The rise and fall of empires, leaving their mark on history.

Throughout history, emperors have varied in their goals and actions. Some ruled to govern the nation, while others brought calamity upon the people. Some sought enlightenment through cultivation, while others caused chaos and turmoil.

Emperor Yuanhe undoubtedly belonged to the cultivation faction, lenient and benevolent but lacking in wisdom. Although his son shared similar political views, his style undeniably leaned toward turmoil.

Emperor Li Feng of the Long’an Dynasty never believed in the saying “governing a great nation is like cooking a small fish.” Diligent in governance and resolute in character, he departed from his predecessor’s lax approach to affairs of state, embarking on a vigorous reign from the moment he ascended the throne.

In the first year, he dispatched Marquis Gu Yun to escort the crown prince, Galei Yinghuo, back to the northern frontier. Simultaneously, Gu Yun established new agreements along the ancient Silk Road, opening up trade routes in the Western Regions. Whether it was establishing friendly relations with the Northern Barbarians or tasking Marquis Gu Yun with overseeing the expansion of the Silk Road, the emperor’s deep resentment towards the increasingly strained imperial treasury was evident. It seemed to convey the message, “If Gu Yun can’t earn money for us, he can sell himself.”

In the second year of Long’an, Crown Prince Wei colluded with people from Dongying, attempting to seize the capital by sea and causing havoc. Unexpectedly, their conspiracy was exposed midway, and the Jiangnan Navy swiftly captured the leader of the maritime rebels. Crown Prince Wei was imprisoned and later “took his own life” by poison.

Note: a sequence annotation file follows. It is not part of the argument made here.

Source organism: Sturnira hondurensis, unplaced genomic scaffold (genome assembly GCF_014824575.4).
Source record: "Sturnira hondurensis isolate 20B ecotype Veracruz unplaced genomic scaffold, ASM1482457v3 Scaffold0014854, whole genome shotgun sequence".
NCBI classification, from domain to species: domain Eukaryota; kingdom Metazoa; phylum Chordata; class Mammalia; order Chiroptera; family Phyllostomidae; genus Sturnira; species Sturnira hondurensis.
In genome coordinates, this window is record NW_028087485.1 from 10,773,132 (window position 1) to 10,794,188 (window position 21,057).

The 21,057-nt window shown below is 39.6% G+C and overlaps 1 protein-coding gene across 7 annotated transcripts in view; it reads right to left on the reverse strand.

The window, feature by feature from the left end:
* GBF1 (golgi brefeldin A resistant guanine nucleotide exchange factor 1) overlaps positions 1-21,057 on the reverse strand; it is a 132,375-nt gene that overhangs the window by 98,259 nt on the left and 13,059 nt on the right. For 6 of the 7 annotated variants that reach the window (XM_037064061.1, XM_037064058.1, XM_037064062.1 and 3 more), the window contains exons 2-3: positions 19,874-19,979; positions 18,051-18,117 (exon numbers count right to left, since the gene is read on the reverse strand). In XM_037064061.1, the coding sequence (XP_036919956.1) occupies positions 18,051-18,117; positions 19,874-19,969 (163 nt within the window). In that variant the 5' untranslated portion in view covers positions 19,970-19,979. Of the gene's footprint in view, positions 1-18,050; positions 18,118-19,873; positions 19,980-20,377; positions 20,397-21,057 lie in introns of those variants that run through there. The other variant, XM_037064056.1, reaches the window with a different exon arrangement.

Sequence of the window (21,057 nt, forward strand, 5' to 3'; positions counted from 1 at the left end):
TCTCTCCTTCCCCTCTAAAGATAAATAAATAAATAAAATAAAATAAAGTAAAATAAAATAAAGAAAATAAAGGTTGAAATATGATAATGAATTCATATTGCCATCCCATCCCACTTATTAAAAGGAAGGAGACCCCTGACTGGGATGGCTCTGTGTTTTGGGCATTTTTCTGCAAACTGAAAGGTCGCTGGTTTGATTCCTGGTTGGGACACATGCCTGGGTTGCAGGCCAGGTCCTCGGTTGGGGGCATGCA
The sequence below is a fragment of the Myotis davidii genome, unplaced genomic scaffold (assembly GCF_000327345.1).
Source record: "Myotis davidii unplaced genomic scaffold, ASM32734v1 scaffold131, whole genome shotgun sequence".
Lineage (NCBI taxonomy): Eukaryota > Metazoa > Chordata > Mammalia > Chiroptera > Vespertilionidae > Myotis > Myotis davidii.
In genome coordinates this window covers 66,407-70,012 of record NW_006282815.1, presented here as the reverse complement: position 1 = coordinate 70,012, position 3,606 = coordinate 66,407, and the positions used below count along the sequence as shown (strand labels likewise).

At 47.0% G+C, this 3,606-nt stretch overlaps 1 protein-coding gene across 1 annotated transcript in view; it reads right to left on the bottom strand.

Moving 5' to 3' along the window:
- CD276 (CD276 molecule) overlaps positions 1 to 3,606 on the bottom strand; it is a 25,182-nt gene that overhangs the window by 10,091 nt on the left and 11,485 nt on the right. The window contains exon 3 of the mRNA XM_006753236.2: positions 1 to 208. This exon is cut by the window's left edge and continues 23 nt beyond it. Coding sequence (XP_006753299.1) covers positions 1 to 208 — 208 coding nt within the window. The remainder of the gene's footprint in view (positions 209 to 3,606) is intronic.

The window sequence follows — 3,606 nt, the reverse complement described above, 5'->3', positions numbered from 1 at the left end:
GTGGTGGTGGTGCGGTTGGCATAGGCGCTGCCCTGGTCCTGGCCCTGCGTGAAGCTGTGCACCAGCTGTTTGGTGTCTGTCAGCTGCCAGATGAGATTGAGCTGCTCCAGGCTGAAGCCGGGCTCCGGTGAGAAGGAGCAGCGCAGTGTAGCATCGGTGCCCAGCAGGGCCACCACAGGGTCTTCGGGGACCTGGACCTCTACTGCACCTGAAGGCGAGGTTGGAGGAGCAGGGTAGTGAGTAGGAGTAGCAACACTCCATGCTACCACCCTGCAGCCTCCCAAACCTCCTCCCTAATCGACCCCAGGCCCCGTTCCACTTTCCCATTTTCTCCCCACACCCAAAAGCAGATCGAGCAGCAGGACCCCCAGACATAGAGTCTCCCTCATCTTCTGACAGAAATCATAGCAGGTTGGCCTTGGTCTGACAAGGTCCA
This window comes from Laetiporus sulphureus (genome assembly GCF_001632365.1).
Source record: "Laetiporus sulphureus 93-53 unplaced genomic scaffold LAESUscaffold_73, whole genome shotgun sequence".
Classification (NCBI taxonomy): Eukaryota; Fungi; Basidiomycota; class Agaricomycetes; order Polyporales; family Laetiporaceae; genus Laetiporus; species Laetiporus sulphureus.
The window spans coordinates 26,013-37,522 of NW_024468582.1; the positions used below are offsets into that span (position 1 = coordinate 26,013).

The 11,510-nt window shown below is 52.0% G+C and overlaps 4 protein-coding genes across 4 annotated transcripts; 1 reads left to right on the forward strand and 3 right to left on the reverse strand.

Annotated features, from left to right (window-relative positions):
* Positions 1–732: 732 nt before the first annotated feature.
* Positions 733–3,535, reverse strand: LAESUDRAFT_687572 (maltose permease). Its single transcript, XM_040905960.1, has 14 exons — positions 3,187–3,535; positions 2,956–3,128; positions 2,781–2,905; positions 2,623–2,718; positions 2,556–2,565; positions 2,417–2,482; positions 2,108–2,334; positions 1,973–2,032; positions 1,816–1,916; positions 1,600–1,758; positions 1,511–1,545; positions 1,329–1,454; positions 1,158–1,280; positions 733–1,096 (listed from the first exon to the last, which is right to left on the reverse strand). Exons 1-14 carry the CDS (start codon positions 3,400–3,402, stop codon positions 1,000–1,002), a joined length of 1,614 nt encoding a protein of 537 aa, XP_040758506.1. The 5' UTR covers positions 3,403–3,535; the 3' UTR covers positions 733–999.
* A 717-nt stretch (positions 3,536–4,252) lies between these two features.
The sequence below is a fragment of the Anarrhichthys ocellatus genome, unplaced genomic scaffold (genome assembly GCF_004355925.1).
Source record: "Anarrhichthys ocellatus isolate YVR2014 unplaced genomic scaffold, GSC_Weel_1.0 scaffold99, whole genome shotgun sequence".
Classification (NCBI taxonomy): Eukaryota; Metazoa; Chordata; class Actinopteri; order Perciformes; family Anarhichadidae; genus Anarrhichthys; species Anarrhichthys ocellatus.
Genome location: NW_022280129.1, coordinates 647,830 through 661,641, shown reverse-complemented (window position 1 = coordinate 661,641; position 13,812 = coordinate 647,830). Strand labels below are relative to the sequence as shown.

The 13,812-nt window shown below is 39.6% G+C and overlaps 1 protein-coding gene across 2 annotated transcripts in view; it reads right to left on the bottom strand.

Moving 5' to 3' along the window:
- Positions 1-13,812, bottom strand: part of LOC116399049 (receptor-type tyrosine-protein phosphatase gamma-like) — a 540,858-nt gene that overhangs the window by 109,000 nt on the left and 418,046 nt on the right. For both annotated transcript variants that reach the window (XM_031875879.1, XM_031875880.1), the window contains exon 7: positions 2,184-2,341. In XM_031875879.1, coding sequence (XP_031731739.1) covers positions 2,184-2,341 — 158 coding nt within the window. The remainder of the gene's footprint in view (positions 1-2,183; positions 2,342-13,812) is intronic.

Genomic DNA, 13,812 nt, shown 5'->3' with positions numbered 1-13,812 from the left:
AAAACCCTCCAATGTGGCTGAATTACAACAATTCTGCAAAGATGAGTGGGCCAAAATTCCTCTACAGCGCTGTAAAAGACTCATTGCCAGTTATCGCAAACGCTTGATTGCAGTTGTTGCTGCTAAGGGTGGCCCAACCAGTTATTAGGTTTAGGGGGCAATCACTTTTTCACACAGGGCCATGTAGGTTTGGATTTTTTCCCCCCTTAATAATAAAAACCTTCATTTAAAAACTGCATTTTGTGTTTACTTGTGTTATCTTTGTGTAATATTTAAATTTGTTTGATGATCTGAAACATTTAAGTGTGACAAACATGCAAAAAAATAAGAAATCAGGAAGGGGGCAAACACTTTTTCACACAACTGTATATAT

Seizing this opportunity, Emperor Li Feng cracked down on the Jiangnan officials. Eighty-six officials were implicated, with over forty of them beheaded. The execution continued even after autumn had passed, with three batches of executions. The remaining officials were subjected to palace punishments, exile, and a lifetime ban on employment.

That same year, the implementation of new laws began in Jiangnan. The local gentry and landlords who had unlawfully occupied land were thoroughly investigated. However, instead of returning the confiscated land to the commoners, it was all collected by the court, consolidating local power back to the central government. By the third year of Long’an, every crop and construction project required layers of approval. The centralization of power reached an unprecedented level, surpassing even that of Emperor Wu. The restrictions on the use of purple gold had reached an unprecedented level.

No one dared to voice dissent—those who did were supporters of Crown Prince Wei, and they would be met with punishment from above or below.